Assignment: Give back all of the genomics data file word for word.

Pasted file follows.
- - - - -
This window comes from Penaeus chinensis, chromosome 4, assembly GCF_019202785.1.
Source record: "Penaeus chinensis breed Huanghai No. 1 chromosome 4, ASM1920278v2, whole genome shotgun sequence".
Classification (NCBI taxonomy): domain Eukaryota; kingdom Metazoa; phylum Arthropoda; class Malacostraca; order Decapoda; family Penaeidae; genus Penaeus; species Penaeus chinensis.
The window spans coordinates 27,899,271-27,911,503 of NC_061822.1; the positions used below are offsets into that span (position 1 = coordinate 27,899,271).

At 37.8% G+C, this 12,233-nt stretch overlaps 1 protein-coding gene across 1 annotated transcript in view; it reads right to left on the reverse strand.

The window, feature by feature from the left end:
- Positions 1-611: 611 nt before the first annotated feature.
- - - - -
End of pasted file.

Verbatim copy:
This window comes from Penaeus chinensis, chromosome 4, assembly GCF_019202785.1.
Source record: "Penaeus chinensis breed Huanghai No. 1 chromosome 4, ASM1920278v2, whole genome shotgun sequence".
Classification (NCBI taxonomy): domain Eukaryota; kingdom Metazoa; phylum Arthropoda; class Malacostraca; order Decapoda; family Penaeidae; genus Penaeus; species Penaeus chinensis.
The window spans coordinates 27,899,271-27,911,503 of NC_061822.1; the positions used below are offsets into that span (position 1 = coordinate 27,899,271).

At 37.8% G+C, this 12,233-nt stretch overlaps 1 protein-coding gene across 1 annotated transcript in view; it reads right to left on the reverse strand.

The window, feature by feature from the left end:
- Positions 1-611: 611 nt before the first annotated feature.